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Avian flu: Quebec duck farm says it has to kill 150,000 birds, lay off 300 staff

Company says it could take a year and several million dollars to fully restore operations
Duck breeders load ducks into a truck to bring them to a slaughterhouse at a poultry farm in Saint Aubin, southwestern France, Wednesday, Feb. 22, 2017. France’s agriculture ministry had ordered all remaining 360,000 ducks in a key poultry-producing region slaughtered to try to stem a growing outbreak of bird flu. (AP Photo/Bob Edme)

A Quebec duck-farming operation says three of its facilities have been devastated by avian flu, forcing it to slaughter 150,000 birds and lay off nearly 300 employees.

It will likely take six to 12 months and possibly several million dollars to fully restore the company’s operations, Angela Anderson of Brome Lake Ducks said in an interview Wednesday.

Brome Lake Ducks announced its first case of avian flu on April 13. Anderson said the virus was detected after employees at one of its sites noticed some of the birds getting sick and contacted a veterinarian, who recommended testing.

While only three of the company’s 13 sites were affected by the H5N1 virus, one of them contained all the company’s breeding stock, including 400,000 Pekin duck eggs that were ordered destroyed by the Canadian Food Inspection Agency.

Once birds that are in the pipeline at unaffected facilities are processed, the company will have to lay off staff because there will be no more ducks coming in, she said.

“Yesterday, I spent all of my day going to 11 different sites to inform almost 300 employees that they had no more jobs in four to five weeks,” Anderson said, adding that the number doesn’t include numerous tradespeople and delivery truck drivers who serve the operation.

“The situation is extremely emotional and extremely difficult.”

Veterinarian Jean-Pierre Vaillancourt of Université de Montréal says the highly pathogenic H5N1 bird flu represents the highest-risk strain that Quebec farmers have ever faced.

“We’ve been monitoring high-path (avian influenza) since 1959, and we’ve never had it in Quebec, so this is a first right now,” Vaillancourt said in an interview Wednesday.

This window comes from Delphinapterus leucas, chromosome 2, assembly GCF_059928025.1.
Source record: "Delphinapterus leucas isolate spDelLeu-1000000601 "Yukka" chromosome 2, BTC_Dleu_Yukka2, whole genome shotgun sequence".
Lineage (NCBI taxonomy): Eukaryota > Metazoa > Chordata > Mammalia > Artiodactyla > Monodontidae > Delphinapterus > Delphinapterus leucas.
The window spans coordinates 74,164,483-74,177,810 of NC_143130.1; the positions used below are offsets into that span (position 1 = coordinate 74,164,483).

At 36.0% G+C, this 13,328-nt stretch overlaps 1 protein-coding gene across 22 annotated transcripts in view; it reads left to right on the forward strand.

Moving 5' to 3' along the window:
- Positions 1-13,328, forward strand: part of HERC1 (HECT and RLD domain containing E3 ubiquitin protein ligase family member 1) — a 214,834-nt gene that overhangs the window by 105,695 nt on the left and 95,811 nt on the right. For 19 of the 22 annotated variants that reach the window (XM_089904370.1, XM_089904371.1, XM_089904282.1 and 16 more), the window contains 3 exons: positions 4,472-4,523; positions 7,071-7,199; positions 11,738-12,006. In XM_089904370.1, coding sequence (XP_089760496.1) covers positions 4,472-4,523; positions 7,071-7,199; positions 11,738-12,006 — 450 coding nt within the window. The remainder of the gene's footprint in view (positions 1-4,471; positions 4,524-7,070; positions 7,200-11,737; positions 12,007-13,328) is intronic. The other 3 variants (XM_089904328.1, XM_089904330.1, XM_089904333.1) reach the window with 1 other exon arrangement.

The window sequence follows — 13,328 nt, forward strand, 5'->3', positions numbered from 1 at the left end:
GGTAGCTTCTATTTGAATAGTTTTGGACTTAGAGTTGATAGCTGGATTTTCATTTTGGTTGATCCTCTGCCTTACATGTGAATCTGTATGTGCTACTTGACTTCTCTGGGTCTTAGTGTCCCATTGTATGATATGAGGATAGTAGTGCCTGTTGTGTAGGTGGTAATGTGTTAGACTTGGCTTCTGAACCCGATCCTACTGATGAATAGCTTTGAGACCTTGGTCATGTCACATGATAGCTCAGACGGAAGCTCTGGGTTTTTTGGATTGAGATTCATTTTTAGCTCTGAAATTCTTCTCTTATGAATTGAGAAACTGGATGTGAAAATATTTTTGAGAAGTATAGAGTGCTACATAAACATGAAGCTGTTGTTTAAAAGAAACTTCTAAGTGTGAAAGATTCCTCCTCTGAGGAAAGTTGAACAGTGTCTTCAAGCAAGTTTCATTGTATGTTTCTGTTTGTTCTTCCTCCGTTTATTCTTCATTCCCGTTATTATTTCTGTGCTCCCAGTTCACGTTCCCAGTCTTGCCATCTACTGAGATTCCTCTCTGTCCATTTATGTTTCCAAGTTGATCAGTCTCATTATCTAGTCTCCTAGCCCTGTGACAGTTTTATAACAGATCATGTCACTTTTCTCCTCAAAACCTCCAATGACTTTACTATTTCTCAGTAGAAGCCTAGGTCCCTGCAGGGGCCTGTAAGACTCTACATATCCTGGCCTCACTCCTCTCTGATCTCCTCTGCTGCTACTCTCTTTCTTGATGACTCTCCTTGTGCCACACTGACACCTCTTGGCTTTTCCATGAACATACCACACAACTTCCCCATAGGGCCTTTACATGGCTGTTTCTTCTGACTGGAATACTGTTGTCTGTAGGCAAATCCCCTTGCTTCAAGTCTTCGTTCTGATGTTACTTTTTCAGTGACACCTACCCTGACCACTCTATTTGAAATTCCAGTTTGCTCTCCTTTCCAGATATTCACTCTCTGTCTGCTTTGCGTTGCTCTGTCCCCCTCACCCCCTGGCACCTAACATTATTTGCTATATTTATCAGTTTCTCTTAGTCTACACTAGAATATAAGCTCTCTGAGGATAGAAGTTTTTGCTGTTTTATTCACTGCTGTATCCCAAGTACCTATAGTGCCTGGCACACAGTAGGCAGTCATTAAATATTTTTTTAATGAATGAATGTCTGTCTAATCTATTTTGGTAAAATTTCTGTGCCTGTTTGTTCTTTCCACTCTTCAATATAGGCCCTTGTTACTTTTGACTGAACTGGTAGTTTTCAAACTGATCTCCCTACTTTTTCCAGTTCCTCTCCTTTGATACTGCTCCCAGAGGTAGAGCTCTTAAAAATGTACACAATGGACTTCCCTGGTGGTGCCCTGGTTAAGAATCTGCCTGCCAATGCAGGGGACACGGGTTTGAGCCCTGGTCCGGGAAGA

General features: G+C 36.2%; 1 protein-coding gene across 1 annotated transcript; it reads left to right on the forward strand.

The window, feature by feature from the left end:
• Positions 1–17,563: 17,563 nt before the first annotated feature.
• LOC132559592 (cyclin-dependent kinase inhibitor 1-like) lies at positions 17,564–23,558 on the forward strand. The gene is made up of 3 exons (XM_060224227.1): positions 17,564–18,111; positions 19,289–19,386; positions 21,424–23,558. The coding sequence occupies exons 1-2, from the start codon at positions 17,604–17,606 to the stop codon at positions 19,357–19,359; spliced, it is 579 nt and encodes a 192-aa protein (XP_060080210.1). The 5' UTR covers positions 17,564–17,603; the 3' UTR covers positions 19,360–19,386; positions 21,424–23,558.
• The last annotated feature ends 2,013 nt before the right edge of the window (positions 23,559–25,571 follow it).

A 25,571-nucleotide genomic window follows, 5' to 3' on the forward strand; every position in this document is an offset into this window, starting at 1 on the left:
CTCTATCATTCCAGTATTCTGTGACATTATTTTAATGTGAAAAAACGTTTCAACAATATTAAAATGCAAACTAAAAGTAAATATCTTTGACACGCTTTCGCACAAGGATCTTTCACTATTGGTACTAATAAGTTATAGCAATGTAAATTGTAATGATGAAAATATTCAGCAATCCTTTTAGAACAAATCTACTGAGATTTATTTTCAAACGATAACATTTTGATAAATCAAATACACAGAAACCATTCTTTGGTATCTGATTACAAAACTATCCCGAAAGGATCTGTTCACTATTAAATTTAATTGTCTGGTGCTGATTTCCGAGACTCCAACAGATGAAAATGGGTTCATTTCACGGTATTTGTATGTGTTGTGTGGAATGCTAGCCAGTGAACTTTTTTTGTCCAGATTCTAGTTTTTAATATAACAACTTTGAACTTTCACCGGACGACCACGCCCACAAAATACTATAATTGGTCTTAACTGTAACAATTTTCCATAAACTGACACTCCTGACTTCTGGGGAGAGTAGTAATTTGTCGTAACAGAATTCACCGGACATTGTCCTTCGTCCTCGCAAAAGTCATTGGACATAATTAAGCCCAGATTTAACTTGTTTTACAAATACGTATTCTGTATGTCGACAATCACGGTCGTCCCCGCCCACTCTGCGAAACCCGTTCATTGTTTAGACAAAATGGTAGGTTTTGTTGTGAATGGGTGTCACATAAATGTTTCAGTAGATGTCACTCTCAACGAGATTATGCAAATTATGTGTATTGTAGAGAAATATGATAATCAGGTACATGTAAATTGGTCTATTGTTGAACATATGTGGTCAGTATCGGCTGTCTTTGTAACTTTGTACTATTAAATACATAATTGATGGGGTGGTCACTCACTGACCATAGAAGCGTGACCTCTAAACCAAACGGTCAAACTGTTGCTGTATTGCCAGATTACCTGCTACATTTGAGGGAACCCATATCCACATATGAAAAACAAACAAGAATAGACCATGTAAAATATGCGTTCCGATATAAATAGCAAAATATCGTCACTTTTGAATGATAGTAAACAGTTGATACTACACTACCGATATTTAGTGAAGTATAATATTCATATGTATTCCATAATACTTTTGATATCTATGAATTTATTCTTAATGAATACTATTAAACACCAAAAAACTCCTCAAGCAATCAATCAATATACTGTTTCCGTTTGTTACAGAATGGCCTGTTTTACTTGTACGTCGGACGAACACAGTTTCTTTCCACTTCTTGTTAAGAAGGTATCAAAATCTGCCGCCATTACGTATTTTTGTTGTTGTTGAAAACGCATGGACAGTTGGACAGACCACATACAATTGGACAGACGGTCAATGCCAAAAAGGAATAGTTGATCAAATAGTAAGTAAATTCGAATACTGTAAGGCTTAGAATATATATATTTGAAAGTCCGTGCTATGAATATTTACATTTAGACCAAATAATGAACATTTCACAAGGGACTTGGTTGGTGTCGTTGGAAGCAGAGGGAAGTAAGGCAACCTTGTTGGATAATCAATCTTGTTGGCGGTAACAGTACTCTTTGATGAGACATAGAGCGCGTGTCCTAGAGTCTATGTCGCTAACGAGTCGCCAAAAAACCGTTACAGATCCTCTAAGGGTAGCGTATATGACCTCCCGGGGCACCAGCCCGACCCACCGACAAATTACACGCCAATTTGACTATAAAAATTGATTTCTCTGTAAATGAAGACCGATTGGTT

Avian influenza, he added, has been present in wild birds for years but has not posed a significant risk because the level of contamination in the environment has always been low.

This strain, however, is stronger and more contagious, which means more virus is circulating, Vaillancourt said. The strain also has a longer incubation period than previous strains, leading to birds being potentially contagious for days before anyone realizes they are sick, he said.

He said the virus can enter a facility through contact with wild birds, adding that it can also be brought in on straw and litter, or even on the shoes of people who have walked near a pond where birds gather. While he said farmers shouldn’t panic, they need to be careful and implement biosecurity protocols.

Vaillancourt said that while it doesn’t pose much of a risk to humans, it’s so contagious that all animals on an infected farm need to be destroyed on-site to stop it from spreading. Left unchecked, the virus can kill half or more of the animals in a flock, he said.

Quebec’s first bird flu cases were detected in wild geese earlier this month, and several other provinces have already reported outbreaks in wild and domestic populations. As of Wednesday morning, the Canadian Food Inspection Agency had confirmed the presence of flu in four sites in Quebec, all in the Estrie region east of Montreal.

Anderson said it will not be easy restarting operations at Brome Lake Ducks, which is one of the biggest duck producers in Canada. She said insurance doesn’t cover animal mortality, adding that while there is some compensation from Canada’s food inspection agency, it doesn’t come close to covering the losses.

New animals will also have to be sourced from Europe, which is hit by its own avian flu problems.

Anderson said she’s hoping different levels of government will compensate the company for its losses and help it get back on its feet. While the company has faced other challenges, including a major fire in 2016, she said this is the biggest yet.

“Problems we can deal with, but this one is extremely difficult and the hill that we have to climb is very steep.”

Vaillancourt said climate change is likely playing a part in the evolution of deadlier viruses, because changing temperatures affect bird migrations, leading some wild birds to visit areas they had not visited before. Breeders, he said, need to be prepared for more viruses in the years to come.

“There’s a new reality, and this is not a one-year thing,” he said.

—Morgan Lowrie, The Canadian Press

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